Sun Microsystems Inc. on Wednesday will announce a partnership with Electronic Data Systems Corp., in which the Plano, Texas, IT outsourcing firm will provide migration services, training, help-desk and call center desktop services for Suns Java Desktop System.
Jonathan Schwartz, executive vice president of software at Sun, in Santa Clara, Calif., will also use the companys fourth-quarter network computing press conference at the Clift Hotel in San Francisco on Wednesday to announce the early access program for Project Rave—renamed Java Studio Creator—Suns competitor to Microsoft Corp.s Visual Studio .Net product.
In an interview with eWEEK ahead of the conference, Schwartz said EDS is the largest service provider for Microsoft desktops and manages more Microsoft desktops than anyone else in the industry, including IBM.
“That puts in our camp the leading Microsoft supporter. Combine that with our recently announced Java Desktop System deal with the Chinese government, which will be one of the biggest desktop deals ever done, and it becomes clear that we have established ourselves as a leading desktop provider and, curiously, Linux provider,” Schwartz said.
EDS is a global company and, as the appetite for an alternative to Microsoft technologies varies by geography, both companies will be able to respond to demand for that in regions other than North America, which is “probably the least interested,” Schwartz said.
“Theres a combination of selling that both Sun and EDS will have to do, but theres also a great amount of demand fulfillment that we can now collectively engage in,” he said. That will most likely start with academic institutions, government agencies and transaction workers in bank branches, retail outlets, reservationists and call centers, he said.
Sun likely wont push its Java Desktop System to the boardroom, executive suites or Wall Street, which has no appetite for this type of change and the cost-savings that could come with it, he said.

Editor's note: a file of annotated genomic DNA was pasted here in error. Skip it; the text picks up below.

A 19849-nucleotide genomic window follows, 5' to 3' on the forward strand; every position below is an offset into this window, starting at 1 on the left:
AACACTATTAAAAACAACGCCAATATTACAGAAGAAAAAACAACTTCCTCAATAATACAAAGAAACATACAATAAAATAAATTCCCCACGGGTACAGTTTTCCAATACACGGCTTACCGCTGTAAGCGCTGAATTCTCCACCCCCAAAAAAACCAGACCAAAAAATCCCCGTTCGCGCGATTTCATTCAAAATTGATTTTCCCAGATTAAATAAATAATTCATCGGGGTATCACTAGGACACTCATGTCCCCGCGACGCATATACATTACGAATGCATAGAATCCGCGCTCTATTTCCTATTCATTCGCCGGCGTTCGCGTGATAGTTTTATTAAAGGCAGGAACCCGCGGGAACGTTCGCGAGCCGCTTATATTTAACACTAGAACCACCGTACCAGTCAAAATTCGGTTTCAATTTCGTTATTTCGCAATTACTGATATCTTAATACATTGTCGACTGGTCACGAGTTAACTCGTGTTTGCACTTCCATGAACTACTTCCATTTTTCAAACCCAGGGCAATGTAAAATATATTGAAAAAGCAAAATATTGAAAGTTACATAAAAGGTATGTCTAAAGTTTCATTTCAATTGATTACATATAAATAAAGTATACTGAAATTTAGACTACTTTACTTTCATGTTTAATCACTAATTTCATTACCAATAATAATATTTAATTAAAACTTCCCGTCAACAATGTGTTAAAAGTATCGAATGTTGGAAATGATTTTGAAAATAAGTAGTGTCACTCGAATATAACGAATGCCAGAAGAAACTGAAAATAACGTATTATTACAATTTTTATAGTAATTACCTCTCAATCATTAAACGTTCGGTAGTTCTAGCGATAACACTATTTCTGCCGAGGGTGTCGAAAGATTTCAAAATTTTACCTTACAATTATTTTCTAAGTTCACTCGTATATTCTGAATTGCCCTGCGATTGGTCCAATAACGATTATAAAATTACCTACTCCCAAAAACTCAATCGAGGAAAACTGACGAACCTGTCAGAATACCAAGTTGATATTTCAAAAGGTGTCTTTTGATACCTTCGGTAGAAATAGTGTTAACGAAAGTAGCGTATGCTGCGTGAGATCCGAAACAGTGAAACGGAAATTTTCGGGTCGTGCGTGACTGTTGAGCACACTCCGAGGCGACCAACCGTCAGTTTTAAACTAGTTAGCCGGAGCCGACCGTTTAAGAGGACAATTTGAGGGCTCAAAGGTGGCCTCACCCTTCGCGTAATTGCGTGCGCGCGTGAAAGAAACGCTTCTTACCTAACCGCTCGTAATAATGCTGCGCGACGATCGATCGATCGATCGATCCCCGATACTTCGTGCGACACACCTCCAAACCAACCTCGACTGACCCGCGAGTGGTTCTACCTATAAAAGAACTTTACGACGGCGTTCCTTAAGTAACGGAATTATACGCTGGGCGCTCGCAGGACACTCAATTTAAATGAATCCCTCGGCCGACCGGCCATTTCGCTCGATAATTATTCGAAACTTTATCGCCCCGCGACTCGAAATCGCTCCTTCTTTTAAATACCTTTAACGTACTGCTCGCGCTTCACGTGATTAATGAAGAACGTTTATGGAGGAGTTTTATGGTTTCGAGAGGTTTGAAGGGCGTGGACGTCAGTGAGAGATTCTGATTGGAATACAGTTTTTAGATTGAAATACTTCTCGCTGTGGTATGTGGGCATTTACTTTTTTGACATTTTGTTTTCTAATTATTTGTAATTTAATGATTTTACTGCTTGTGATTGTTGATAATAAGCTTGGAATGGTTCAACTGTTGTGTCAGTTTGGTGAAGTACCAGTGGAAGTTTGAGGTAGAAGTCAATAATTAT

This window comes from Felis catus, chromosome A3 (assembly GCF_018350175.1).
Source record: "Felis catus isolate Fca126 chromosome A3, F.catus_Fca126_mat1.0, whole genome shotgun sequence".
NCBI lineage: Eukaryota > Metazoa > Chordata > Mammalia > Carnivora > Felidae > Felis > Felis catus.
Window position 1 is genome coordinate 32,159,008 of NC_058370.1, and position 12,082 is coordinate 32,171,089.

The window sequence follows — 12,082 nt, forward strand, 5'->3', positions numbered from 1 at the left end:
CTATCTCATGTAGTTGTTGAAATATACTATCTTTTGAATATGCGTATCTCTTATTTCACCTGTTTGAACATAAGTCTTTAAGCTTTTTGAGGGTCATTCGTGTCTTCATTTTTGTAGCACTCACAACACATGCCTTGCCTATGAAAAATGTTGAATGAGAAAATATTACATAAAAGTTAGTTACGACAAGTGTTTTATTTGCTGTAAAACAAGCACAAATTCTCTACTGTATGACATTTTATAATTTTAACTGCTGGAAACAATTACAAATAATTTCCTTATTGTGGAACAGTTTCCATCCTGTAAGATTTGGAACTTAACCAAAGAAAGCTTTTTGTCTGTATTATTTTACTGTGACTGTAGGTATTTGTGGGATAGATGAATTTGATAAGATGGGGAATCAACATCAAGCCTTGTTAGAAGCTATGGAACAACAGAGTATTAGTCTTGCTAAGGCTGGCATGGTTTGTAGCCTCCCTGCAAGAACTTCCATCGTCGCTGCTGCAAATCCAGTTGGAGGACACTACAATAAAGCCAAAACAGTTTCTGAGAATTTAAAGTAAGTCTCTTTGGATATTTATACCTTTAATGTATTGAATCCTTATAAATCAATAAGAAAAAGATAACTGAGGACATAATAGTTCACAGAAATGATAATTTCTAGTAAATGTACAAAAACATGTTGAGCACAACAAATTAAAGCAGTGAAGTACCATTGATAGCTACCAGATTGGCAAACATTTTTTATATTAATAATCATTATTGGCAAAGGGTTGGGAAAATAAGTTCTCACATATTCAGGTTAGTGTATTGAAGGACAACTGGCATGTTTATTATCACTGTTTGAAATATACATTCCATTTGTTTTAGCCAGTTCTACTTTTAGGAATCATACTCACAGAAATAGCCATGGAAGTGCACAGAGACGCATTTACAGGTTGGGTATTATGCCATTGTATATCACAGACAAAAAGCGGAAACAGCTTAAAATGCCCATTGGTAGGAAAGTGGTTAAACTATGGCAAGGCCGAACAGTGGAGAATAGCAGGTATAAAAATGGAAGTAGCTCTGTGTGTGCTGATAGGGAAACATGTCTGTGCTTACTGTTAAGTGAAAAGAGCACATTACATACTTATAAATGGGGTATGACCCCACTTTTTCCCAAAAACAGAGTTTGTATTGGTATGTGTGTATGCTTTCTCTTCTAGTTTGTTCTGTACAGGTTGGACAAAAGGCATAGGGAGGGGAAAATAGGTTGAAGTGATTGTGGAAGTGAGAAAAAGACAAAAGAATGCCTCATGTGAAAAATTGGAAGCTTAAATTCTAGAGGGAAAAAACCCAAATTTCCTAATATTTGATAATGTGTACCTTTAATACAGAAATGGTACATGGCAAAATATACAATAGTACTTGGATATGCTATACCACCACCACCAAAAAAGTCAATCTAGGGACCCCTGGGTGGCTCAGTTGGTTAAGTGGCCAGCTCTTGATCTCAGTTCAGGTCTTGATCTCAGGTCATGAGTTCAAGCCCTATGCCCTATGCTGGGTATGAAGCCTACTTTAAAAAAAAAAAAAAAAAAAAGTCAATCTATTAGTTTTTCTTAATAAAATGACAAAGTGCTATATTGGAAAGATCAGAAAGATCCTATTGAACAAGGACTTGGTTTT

Turning to the new Java Studio Creator product, Schwartz said it is targeted at less sophisticated developers who want to build principally Web-based service applications. “It builds on top of the momentum weve had around NetBeans.
“Until now the competition on the Java side in the marketplace has been between Eclipse and NetBeans, with Eclipse having an early lead but NetBeans now starting to pull into its own. Now, as we add Project Rave on top of that, we will finally be back in a position of controlling our destiny on the tools side,” Schwartz said.
Sun also sees a strong link between tools and the desktop as many developers write code on their laptops and not on their handsets, servers or smartcards, he said.
Also on Wednesday, Sun will announce new performance numbers for its Solaris operating environment. Sun engineers have been working on the performance of one- and-two CPU systems for Solaris, Schwartz said, and basic networking has been improved anywhere from 25 percent to 50 percent.
“One of the biggest knocks against Solaris, against low-end Linux especially, has been performance. So we will be talking about some of the new features coming in the next release of Solaris in terms of both raw performance on basic networking as well as the introduction of black box diagnosability and traceability, so users can probe a running application and understand everything about it,” he said.
Sun will also be taking aim at Hewlett-Packard Co. and its installed base, particularly given its focus on systems using Intel Itanium processors. Sun believes that, given the complexity of moving from a Xeon to an Itanium system, its Opteron-based systems will pick up the momentum.
“We intend to warn HPs installed customer base that they are on a very risky trajectory and that we would like to give them a safe harbor and upgrade path,” Schwartz said.
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